To the old woman of 12: A personal essay
Content Warning: Discussion of Murders, Shootings and Hate Crimes
ILast April, I found myself aboard the SFMTA 12 bus as it passed through San Francisco. I had spent the afternoon exploring the city with friends and watching the colonies of sea lions at Pier 39, and I was exhausted but happy when we boarded the bus to begin our journey home. We were only seated a few minutes before the bus stopped in Chinatown, and an old Asian woman carrying a handful of plastic bags boarded. Her hands were shaking as she put them down. When she looked up, I was struck by the feeling that I knew her. I had seen that face before.
In reality, the woman was an unknown. Yet I was trapped in the feeling that we were somehow connected. I felt a strange and unforeseen need to protect this person I didn’t know. As this instinct grew, my heart began to beat faster; my palms became sweaty. Unanswered questions started running through my mind: where was she going? Did she do the shopping? Why wasn’t she accompanied by anyone? Who had allowed her to go alone? Would someone be there to meet her when she got home? I had a hard time holding back my tears as I looked at the elderly woman, a person who should have been completely unknown.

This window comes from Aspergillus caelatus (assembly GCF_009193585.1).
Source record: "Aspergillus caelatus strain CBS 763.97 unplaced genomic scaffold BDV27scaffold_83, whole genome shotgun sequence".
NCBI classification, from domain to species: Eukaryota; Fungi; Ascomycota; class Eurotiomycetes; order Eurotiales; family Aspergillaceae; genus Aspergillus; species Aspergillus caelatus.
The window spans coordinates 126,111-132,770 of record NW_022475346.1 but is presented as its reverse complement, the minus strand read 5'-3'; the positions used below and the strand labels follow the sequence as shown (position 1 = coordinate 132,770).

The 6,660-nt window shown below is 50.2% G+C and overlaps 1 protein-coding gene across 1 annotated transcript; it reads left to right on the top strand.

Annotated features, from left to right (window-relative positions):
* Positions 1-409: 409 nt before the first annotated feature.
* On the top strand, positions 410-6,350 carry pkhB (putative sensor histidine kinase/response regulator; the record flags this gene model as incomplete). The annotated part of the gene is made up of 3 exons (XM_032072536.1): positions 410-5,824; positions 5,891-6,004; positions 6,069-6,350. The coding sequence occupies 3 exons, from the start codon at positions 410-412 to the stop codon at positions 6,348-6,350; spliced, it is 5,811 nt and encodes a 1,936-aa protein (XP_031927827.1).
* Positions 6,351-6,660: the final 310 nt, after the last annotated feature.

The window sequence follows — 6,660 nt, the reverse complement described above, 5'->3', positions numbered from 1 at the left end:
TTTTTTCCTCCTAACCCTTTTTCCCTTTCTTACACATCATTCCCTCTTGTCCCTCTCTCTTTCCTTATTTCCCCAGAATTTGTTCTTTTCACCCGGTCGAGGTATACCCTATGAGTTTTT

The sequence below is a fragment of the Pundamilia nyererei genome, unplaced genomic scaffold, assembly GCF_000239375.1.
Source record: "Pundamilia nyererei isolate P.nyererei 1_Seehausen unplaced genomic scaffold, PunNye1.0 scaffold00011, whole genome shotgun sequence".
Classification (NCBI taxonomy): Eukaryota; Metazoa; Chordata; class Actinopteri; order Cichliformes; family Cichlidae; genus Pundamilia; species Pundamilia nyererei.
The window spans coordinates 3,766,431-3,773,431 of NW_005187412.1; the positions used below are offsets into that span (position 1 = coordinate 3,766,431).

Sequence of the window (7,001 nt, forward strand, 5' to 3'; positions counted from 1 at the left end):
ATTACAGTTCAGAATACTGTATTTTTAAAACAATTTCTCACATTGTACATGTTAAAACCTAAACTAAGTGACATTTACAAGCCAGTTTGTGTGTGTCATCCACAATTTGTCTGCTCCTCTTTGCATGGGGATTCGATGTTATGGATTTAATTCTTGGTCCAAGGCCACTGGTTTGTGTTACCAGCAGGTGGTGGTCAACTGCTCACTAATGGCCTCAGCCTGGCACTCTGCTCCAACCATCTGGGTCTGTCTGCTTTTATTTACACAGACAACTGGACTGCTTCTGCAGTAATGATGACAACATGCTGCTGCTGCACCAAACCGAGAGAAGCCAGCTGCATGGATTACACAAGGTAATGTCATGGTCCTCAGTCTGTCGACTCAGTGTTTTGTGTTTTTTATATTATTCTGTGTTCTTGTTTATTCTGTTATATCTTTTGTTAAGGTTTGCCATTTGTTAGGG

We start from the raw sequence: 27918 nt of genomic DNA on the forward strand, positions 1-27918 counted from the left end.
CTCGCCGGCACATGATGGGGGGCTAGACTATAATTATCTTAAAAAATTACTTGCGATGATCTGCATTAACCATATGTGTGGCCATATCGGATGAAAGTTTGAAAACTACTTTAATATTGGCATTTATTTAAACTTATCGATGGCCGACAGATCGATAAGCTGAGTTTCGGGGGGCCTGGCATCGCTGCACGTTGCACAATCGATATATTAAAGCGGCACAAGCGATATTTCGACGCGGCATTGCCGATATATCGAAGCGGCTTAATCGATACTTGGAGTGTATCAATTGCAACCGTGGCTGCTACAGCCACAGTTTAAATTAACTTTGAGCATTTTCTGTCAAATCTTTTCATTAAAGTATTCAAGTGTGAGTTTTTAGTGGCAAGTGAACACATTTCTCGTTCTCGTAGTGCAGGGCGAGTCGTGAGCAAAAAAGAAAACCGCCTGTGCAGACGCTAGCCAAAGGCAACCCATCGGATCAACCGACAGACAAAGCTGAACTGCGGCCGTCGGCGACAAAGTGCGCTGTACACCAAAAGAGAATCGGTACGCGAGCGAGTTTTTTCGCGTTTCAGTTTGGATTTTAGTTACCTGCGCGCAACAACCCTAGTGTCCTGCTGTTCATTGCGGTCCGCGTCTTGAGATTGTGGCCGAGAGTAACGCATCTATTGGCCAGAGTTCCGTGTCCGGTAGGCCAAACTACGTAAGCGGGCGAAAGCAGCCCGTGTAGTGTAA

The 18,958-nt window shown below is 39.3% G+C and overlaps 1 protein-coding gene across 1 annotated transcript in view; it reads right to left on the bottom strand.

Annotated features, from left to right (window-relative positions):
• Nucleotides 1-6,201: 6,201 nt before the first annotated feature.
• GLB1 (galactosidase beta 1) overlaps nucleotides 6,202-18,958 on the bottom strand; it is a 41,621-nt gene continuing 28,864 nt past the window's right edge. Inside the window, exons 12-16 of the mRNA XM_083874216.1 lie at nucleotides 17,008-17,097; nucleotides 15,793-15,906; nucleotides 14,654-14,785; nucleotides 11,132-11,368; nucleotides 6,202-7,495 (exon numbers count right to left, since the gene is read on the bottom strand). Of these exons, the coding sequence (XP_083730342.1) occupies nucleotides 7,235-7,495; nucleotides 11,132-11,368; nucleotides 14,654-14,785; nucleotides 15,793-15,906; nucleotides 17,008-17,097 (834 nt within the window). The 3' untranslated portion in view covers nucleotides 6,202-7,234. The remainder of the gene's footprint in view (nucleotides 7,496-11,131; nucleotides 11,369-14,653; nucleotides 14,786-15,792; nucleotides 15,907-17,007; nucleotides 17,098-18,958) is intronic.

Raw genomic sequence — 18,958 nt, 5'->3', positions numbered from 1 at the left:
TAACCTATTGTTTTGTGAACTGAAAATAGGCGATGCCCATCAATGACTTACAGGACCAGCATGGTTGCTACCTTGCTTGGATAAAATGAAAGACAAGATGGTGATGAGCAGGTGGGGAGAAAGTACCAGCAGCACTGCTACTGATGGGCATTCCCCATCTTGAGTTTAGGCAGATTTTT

She got off the bus before me. When she got up from her seat, she looked at me and smiled, the corners of her eyes crinkling. Face trembling, I forced myself to smile back. As I watched her carefully descend the metal steps, I sent a silent prayer out into the universe. Please let this woman be okay. Make sure she comes back safely. It was only after the departure of the 12 that I understood where this feeling of responsibility came from.
On March 16, 2021, six Asian American women were murdered in a series of shootings that targeted employees and patrons of a spa in Atlanta, Georgia. It was part of a long history of hate crimes directed at the Asian American community, which have become much more common since the emergence of COVID-19 infections in the United States. The Atlanta murders illustrated the serious consequences of the sexualization and fetishization of Asian American women across the country. This day is forever etched in my mind, and it is something I often reflect on when considering the prevalence of racial and gender-based violence in society.